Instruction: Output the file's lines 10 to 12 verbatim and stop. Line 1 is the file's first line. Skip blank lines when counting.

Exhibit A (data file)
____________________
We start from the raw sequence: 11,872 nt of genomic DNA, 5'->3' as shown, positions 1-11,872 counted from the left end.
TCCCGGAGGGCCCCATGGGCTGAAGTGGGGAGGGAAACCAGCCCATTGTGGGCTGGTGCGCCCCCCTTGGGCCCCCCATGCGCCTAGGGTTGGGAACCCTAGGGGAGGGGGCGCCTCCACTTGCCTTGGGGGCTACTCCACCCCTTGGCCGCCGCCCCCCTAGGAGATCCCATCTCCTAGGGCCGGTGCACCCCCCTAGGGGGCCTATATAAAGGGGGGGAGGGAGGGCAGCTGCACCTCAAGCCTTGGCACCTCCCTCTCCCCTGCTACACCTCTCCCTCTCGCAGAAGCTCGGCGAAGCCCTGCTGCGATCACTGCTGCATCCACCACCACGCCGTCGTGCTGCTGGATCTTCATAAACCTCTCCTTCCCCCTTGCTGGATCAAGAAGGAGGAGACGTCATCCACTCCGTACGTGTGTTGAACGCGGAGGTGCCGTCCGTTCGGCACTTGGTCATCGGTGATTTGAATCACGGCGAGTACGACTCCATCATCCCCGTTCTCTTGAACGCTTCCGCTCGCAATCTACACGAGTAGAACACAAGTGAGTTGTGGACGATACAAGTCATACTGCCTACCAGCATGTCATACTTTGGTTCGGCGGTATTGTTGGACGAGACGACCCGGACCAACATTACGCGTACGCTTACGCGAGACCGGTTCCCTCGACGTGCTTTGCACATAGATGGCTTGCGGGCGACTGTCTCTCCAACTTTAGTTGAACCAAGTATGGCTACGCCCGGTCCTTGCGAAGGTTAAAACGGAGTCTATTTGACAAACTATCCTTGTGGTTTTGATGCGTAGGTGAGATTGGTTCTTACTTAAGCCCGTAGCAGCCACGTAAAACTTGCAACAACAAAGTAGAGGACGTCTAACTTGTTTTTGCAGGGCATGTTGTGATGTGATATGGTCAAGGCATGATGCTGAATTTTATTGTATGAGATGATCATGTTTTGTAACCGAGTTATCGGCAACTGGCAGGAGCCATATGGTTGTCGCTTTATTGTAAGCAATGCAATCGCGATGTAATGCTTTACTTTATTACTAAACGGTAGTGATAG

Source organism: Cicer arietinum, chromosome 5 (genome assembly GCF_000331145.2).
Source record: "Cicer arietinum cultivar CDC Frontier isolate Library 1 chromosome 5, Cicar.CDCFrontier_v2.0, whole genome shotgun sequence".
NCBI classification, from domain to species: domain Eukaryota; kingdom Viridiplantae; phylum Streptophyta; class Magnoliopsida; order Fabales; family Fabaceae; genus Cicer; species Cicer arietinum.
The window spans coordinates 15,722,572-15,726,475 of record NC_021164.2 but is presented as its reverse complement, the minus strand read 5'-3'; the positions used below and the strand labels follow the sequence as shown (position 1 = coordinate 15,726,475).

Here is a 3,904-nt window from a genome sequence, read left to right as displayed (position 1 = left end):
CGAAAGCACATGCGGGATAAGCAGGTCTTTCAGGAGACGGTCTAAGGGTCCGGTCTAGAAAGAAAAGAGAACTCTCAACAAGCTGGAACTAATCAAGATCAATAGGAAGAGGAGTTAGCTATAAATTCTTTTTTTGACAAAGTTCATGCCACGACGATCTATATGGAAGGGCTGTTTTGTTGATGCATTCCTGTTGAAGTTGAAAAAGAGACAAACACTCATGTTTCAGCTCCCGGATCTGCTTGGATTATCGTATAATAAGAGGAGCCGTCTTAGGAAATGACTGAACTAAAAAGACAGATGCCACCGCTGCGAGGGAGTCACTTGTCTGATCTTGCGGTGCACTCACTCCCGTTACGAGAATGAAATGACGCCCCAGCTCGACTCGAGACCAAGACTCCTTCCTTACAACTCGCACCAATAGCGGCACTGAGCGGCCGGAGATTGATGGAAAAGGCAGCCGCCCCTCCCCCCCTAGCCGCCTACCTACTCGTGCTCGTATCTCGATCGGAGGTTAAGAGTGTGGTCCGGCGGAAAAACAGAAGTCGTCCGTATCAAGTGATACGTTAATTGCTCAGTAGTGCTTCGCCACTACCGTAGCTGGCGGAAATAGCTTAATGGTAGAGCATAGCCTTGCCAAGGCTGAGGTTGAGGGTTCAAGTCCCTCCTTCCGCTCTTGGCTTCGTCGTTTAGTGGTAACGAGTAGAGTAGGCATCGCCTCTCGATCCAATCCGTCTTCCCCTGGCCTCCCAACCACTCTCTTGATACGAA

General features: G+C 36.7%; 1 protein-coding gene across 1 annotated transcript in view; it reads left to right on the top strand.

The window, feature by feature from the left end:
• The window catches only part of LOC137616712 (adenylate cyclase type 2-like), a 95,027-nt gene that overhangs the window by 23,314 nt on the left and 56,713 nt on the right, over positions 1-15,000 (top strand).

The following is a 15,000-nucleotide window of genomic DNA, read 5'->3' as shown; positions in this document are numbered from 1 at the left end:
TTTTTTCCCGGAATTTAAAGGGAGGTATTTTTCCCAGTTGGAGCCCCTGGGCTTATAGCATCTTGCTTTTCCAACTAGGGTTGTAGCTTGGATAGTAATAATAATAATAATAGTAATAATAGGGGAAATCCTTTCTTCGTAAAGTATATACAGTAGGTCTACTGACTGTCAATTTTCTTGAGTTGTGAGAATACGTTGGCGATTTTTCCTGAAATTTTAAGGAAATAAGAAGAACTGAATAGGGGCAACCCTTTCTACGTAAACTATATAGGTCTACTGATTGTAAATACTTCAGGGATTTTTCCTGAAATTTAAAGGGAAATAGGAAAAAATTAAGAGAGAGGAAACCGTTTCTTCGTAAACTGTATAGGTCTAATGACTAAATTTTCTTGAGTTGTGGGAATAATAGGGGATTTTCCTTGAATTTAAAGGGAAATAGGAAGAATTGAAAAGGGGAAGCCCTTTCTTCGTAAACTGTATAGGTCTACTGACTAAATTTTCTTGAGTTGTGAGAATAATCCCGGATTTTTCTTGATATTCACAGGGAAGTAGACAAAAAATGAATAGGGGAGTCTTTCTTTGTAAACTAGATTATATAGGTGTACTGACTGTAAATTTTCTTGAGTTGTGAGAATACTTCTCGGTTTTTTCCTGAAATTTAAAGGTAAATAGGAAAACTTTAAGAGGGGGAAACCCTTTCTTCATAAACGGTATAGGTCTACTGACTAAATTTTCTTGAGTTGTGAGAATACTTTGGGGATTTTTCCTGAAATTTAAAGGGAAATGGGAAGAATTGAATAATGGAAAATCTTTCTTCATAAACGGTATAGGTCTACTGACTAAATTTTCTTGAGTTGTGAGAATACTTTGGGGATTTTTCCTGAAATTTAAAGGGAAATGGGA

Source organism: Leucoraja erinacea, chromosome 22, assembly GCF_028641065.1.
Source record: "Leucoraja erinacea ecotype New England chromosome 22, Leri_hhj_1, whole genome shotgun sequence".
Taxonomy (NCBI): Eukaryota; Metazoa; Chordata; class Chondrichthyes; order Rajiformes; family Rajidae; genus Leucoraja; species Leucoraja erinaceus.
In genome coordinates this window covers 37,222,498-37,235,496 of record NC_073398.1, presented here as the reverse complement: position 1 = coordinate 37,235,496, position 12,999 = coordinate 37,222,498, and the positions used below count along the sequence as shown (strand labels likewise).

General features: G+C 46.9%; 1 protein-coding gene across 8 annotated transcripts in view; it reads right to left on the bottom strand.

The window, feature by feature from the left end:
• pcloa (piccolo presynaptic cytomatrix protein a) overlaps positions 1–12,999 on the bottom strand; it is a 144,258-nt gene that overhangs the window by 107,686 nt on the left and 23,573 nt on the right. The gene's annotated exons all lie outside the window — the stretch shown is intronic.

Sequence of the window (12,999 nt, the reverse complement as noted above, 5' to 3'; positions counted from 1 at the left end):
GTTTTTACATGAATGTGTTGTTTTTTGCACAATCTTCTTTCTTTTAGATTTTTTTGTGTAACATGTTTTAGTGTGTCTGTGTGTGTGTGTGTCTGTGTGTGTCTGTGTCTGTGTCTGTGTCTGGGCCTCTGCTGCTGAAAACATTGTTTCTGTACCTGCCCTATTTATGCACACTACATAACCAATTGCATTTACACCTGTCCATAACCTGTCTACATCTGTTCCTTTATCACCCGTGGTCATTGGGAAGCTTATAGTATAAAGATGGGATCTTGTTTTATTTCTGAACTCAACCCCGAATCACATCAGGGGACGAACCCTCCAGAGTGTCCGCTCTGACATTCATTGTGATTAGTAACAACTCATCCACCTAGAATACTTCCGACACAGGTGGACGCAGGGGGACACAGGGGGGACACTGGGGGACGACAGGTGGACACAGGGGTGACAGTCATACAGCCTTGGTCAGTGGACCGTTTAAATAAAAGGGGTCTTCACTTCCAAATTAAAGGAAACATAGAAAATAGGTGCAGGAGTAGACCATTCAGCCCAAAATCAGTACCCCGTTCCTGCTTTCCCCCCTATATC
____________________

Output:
The window, feature by feature from the left end:
• The window catches only part of LOC137616712 (adenylate cyclase type 2-like), a 95,027-nt gene that overhangs the window by 23,314 nt on the left and 56,713 nt on the right, over positions 1-15,000 (top strand).

The following is a 15,000-nucleotide window of genomic DNA, read 5'->3' as shown; positions in this document are numbered from 1 at the left end: